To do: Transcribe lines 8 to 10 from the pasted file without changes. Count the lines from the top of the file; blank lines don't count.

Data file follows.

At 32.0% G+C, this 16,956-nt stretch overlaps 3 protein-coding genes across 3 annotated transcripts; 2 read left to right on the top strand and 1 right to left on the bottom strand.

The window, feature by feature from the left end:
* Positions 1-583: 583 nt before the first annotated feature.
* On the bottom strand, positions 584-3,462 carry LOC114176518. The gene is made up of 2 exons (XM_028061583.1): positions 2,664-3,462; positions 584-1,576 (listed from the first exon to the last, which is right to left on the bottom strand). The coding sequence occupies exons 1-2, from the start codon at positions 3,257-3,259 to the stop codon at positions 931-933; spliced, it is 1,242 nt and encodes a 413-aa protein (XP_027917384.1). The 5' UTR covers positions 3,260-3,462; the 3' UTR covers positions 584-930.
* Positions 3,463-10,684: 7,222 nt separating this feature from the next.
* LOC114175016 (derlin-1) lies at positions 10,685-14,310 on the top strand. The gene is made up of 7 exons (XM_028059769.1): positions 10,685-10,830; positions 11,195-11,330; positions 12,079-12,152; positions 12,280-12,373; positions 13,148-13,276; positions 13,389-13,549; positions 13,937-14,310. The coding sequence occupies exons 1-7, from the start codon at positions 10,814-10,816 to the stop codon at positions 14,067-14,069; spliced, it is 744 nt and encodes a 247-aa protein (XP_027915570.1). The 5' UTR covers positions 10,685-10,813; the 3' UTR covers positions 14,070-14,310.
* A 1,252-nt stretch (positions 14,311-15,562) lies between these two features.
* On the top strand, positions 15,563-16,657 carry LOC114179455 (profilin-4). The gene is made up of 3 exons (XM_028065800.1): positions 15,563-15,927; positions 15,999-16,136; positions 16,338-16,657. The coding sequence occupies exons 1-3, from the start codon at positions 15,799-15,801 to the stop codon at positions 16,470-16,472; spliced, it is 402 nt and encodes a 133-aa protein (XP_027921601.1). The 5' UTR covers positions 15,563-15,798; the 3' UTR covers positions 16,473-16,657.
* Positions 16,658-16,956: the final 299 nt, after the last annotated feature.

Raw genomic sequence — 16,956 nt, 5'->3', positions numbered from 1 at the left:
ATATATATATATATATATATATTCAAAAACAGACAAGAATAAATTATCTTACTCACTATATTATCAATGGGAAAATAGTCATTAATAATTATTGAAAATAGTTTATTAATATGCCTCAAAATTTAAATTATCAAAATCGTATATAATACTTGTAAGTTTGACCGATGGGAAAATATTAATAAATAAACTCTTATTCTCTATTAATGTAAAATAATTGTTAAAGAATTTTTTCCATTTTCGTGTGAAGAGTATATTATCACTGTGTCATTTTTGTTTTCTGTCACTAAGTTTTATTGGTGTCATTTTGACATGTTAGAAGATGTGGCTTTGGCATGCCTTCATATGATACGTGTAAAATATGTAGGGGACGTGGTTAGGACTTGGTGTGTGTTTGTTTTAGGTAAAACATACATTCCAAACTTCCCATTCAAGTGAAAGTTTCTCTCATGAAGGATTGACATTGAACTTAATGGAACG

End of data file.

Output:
* On the top strand, positions 15,563-16,657 carry LOC114179455 (profilin-4). The gene is made up of 3 exons (XM_028065800.1): positions 15,563-15,927; positions 15,999-16,136; positions 16,338-16,657. The coding sequence occupies exons 1-3, from the start codon at positions 15,799-15,801 to the stop codon at positions 16,470-16,472; spliced, it is 402 nt and encodes a 133-aa protein (XP_027921601.1). The 5' UTR covers positions 15,563-15,798; the 3' UTR covers positions 16,473-16,657.
* Positions 16,658-16,956: the final 299 nt, after the last annotated feature.

Raw genomic sequence — 16,956 nt, 5'->3', positions numbered from 1 at the left: